July, 2021

*Total revenue of both Amplexor and Acolad. 

Read January 2021's statement

 


 

Richard Glasson, CEO of Hogarth Worldwide (US $280 million)

Over the past 18 months we’ve all had to be very nimble, resourceful and adaptable to deliver for our clients and keep our teams motivated and effective. Now as we look forward the challenge is to look at what change was inevitable but accelerated, what innovations have had unpredictable or exceptional benefits – and crucially also to focus on what we lost while we were working remotely. We’ve adjusted to a different cadence of life and have found our way to success – but we’ve missed shared joy and celebration, informal inspiration and mentorship, spontaneous conversations that head in unexpected directions. Whilst there will be people who have some apprehension about returning to the office – and knowing the way we work will be changed permanently – there is going to be a surge of energy, excitement and emotion when we can finally bring our teams together physically and remember all of the reasons that we love being surrounded by our friends and colleagues. I can’t wait for that.

July, 2021

Read January 2021's statement

Read 2020 statement


 

Smith Yewell, CEO of Welocalize (US $256.6 million)

Many years ago, I fought on the front line in Operation Desert Storm, the first Gulf War. It was one of the greatest tests I have ever faced as a leader. Covid-19 has been another major test similarly with lives on the line. In both cases, succeeding in our mission and getting everyone through the battle safely is top priority.  What have I learned from both? First, full transparency about the challenges is the only way to create the trust needed to get everyone through together. Second, regular and clear communication is necessary to keep all on the same page pulling together; I conducted a global town hall every two weeks for over a year. Third, a crisis creates challenges but also opportunities; don’t hesitate when an opportunity presents itself- we completed a significant acquisition during Covid entirely virtually.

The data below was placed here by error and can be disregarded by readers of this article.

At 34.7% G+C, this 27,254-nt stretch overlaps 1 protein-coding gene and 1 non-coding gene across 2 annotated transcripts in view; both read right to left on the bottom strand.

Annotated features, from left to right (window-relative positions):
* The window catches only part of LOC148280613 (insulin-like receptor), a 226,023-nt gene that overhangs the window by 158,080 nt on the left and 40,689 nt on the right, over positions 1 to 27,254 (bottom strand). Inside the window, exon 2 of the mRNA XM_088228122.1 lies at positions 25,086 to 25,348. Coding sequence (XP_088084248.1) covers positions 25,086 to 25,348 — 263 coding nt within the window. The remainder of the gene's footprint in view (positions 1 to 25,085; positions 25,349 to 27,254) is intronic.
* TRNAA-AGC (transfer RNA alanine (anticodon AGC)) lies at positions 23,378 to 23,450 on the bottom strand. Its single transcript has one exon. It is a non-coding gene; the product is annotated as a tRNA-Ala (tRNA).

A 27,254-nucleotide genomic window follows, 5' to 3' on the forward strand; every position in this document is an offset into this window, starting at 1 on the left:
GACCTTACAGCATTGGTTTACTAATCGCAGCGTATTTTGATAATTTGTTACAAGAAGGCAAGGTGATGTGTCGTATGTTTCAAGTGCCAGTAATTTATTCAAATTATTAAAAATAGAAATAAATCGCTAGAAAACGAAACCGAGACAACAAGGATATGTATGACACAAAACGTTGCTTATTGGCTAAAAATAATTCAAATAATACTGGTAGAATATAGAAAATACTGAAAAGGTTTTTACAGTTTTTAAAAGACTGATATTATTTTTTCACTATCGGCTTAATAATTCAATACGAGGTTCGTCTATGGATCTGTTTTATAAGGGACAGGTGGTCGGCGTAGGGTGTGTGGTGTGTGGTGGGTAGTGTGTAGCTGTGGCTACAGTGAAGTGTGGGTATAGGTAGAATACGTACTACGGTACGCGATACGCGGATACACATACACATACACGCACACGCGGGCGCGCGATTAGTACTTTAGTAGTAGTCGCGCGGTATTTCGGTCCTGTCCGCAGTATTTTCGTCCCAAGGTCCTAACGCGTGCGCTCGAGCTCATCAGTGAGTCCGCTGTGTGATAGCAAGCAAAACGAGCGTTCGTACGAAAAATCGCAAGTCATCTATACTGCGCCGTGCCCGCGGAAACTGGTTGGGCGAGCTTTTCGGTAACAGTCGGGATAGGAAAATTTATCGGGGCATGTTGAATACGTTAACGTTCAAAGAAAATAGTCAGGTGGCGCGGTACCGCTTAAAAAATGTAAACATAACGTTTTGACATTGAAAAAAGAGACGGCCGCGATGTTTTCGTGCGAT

July, 2021

 

Read January 2021's statement

Read 2020 statement


 

Lucie Séguin, CEO of Translation Bureau of Canada (US $139.9 million)

 

COVID-19 had wide-ranging impacts on all organizations and most of all on their employees. The Government of Canada’s Translation Bureau was no exception: employees were suddenly faced with an unprecedented work situation, requiring to go on-site to maintain critical services while applying stringent health and safety measures or isolated at home with an overloaded remote network – not to mention kids to take care of, elderly relatives to worry about, and their own anxiety to deal with. Extraordinary efforts were made to keep employees operational, informed, engaged, and most of all, healthy while delivering high-quality linguistic services to the Parliament and Government of Canada.

 
 

July, 2021



 

Larry Gould, Chairman of thebigword (US $107.5 million)